Juniors return from Norway and Ireland

By Jenna Capelle
Feature Editor

Two students at Saint Mary’s University had the opportunity to study abroad in Norway and Ireland last semester.

SMU junior, Tina Swanberg is majoring in political science and sociology. For first semester, she enrolled with the HECUA study abroad program at the University of Oslo in Norway. The HECUA program is dedicated to promote social change and political activity, said Swanberg.

Through the program, Swanberg took a field trip to Stockholm and Copenhagen and visited political youth groups in both cities. The students also had the privilege of meeting two political parties after a recent election.

Swanberg learned about the culture of Norway with other international students. Her roommates, known in Europe as “flat mates”, were from all corners of the world, literally. She had two flat mates from Norwegia, one from China and one from Germany. In addition to Norway, Swanberg visited Holland and Portugal with friends.

Studying abroad with the HECUA program is highly recommended by Swanberg. “No matter how much money it costs, it’s the most worthwhile thing you’ll do,” said Swanberg. “They say, ‘just do it’ for a reason.”

Chris Rice is a junior at SMU who studied abroad at the National University of Ireland in Galway, Ireland last semester. He took science classes that transferred over for his major in environmental biology.

Rice decided at the beginning of the semester that he wanted to immerse himself in the Irish culture. He joined the soccer and surf club where he met native Irish friends. Despite the cold water, he loved to surf.

Even more adventurous, Rice and his friends crawled down a crevice of about 1,000 feet on the Aran Islands. They held onto ropes for security and saw sheep bones on the climb down before reaching the ocean.

Not only did he visit the cities of Dublin and Limerick, but also ventured out of Ireland to see England, Italy and Scotland. Rice coordinated with the SMU Spain students, Heidi Loeffler and Valerie Ross, to visit the SMU students studying in London. He enjoyed the “Winona reunion” that occurred in Europe.

Before studying abroad, “Students should research what they want to get out of the trip,” said Rice. “Your semester will be more rewarding if you get involved and meet new people.”

Students encouraged to study abroad

By Shannon Nelson
Cardinal Staff

Many students have heard how important it is to study abroad, but the necessary steps it takes to get there are often not discussed.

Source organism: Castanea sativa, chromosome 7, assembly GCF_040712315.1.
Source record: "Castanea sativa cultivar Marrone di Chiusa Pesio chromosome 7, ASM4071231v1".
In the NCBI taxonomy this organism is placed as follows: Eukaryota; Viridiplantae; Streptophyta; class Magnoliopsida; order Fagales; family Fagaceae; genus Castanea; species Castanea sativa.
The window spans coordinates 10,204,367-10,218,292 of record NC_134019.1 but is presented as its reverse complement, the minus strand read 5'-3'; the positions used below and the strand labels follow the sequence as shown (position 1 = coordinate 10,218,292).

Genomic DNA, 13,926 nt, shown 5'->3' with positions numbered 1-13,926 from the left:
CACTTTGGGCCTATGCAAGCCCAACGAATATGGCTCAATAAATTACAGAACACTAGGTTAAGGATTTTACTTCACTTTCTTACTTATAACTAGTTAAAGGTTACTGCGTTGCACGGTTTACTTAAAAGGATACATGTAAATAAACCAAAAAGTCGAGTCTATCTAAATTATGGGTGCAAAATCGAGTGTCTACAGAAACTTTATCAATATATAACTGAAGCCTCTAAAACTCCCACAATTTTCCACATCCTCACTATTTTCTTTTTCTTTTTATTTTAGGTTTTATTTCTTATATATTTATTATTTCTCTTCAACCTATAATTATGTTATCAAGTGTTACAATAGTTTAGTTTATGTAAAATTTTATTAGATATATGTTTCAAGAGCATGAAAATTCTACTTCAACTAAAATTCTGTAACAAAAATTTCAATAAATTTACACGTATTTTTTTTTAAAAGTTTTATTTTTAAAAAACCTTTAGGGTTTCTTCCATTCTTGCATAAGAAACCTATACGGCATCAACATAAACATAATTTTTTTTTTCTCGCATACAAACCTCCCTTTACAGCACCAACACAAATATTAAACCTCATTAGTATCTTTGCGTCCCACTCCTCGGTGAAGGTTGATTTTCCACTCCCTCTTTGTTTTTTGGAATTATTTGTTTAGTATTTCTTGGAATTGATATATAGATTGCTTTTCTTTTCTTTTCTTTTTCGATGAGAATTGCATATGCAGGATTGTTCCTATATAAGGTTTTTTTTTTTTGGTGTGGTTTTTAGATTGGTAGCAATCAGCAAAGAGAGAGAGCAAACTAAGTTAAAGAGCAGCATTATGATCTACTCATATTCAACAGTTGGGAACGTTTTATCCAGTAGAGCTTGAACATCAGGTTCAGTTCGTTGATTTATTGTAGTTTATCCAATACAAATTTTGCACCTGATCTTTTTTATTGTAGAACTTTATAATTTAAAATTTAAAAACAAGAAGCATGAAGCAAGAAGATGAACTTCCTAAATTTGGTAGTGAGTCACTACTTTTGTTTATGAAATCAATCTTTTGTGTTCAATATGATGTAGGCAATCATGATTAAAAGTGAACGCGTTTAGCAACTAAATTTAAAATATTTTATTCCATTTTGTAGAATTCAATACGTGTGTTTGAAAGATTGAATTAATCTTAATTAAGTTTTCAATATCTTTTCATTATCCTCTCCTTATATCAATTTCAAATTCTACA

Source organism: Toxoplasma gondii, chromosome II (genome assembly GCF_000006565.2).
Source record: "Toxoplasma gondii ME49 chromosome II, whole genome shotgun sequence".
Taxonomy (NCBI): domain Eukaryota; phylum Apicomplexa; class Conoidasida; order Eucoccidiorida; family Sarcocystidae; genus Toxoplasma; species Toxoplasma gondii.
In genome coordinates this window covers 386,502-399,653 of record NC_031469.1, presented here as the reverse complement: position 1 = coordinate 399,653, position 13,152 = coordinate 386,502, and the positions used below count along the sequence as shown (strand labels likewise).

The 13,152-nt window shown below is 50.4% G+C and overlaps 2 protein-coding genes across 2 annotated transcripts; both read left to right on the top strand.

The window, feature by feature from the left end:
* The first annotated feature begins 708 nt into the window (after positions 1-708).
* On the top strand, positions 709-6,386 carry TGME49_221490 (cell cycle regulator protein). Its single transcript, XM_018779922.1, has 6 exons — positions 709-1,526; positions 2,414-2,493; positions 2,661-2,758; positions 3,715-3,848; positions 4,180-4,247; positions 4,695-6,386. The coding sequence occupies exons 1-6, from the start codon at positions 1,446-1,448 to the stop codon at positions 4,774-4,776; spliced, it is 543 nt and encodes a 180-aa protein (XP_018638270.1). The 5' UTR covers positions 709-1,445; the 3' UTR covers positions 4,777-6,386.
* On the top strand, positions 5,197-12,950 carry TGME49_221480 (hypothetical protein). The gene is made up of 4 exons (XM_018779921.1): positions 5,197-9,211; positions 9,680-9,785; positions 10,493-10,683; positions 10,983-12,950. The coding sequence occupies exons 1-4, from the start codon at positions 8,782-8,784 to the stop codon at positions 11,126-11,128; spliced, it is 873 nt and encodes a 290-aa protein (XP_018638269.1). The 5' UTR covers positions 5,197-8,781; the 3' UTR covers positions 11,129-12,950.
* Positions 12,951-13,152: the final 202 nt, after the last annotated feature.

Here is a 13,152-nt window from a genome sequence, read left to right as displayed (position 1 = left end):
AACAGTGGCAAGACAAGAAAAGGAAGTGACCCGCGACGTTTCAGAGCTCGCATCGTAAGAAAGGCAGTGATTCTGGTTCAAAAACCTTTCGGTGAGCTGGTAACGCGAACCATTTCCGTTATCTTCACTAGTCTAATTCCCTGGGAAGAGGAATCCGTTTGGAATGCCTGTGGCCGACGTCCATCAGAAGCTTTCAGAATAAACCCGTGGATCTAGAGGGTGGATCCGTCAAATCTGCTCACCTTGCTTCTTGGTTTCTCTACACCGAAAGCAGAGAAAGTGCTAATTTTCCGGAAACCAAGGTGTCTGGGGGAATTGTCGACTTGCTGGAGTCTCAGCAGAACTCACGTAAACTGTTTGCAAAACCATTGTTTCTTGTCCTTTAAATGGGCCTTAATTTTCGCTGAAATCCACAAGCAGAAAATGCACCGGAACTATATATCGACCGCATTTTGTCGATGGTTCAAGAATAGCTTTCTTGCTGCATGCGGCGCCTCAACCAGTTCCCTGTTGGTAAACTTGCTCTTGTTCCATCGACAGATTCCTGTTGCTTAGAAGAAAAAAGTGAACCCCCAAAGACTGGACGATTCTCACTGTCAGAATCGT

Director of Study Abroad, Dr. Philip Hull, said the most important step is to “start early” and to make studying abroad “part of your academic plan.” When starting early, students should talk to both their adviser and Dr. Hull to figure out which classes they will take at Saint Mary’s University and abroad. It’s essential for students to know if their credits will transfer back to SMU.

Next, students must apply to a program. Dr. Hull recommends choosing a program that “suits your interests and academic plan” to get the most out of the experience. Students must submit an application to both the program and to SMU. A GPA requirement of 2.5 is part of a student’s academic history that is checked before studying abroad.

It is also very important to plan ahead financially. Up to $2,000 of SMU scholarships may apply to study abroad and students’ federal and state aid may apply, depending on the chosen program.

However, if a student chooses the SMU London Program, all financial aid and scholarships apply. “Many programs provide in-house scholarships from $500 to $1000,” said Dr. Hull. He also works with students individually to help them find scholarships.

Nationally, 65 percent of students choose a program in France, Great Britain, Spain or Italy, making these four locations the most popular study abroad destinations, said Dr. Hull. SMU’s top destination is England because of the London study abroad program.

Typically, students pursuing a major or minor in a foreign language, theatre, humanities and fine arts study abroad.

Studying abroad provides great experiences on both a personal and academic level. Dr. Hull believes studying abroad helps with “personal development in terms of independence and sensitivity to other cultures.” Studying abroad is also very beneficial in career development.

Only 1.5 percent of college students in the U.S. have study abroad experience, according to Dr. Hull. “It really sets you apart in jobs, and cultural sensitivity and foreign language are valued by employers,” said Dr. Hull.

Dr. Hull encourages students to join the 30 to 40 SMU students who study abroad each year. For more information about studying abroad, visit the Study Abroad Office in Saint Mary’s Hall, Room 136.

Play shows American history through music